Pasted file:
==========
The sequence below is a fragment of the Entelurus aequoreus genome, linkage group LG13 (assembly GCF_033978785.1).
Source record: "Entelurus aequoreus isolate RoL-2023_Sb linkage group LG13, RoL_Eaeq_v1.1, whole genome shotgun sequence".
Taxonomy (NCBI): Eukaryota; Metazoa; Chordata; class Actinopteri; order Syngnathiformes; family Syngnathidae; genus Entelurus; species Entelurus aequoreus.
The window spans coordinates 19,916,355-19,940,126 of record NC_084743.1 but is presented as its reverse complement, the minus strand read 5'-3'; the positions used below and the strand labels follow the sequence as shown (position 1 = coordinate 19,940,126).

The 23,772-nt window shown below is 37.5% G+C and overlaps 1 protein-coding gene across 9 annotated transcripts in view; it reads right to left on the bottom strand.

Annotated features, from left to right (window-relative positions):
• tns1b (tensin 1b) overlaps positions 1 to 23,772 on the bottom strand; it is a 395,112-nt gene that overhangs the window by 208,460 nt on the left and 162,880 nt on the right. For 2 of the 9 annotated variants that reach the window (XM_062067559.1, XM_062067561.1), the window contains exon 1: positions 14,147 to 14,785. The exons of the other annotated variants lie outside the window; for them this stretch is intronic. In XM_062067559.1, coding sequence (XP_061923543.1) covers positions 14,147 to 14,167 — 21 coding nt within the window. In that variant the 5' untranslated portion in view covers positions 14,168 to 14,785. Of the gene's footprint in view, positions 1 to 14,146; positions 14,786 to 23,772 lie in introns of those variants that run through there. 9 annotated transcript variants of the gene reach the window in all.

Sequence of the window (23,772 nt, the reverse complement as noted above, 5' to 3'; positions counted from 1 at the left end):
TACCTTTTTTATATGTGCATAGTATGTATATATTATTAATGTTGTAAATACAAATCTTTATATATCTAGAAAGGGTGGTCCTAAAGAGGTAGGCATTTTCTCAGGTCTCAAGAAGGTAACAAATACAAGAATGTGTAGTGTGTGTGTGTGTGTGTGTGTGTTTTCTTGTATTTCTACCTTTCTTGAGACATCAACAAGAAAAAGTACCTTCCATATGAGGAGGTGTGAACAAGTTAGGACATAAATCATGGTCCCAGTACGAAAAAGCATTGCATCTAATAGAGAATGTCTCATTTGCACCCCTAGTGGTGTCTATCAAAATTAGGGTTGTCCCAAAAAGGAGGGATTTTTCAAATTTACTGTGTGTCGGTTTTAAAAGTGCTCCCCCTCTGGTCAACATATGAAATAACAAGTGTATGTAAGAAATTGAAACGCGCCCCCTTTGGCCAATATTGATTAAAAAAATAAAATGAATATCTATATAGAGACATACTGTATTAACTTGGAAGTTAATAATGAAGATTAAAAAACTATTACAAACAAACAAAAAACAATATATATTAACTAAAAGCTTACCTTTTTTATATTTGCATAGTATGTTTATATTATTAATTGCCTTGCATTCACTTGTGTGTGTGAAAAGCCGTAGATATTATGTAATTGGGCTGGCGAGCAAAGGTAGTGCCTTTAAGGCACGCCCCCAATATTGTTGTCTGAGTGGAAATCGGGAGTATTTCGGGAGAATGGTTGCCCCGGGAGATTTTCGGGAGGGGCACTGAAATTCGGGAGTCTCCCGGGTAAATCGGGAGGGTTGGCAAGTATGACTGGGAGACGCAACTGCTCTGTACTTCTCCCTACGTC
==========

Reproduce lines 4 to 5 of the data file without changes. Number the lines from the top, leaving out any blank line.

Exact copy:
The window spans coordinates 19,916,355-19,940,126 of record NC_084743.1 but is presented as its reverse complement, the minus strand read 5'-3'; the positions used below and the strand labels follow the sequence as shown (position 1 = coordinate 19,940,126).

The 23,772-nt window shown below is 37.5% G+C and overlaps 1 protein-coding gene across 9 annotated transcripts in view; it reads right to left on the bottom strand.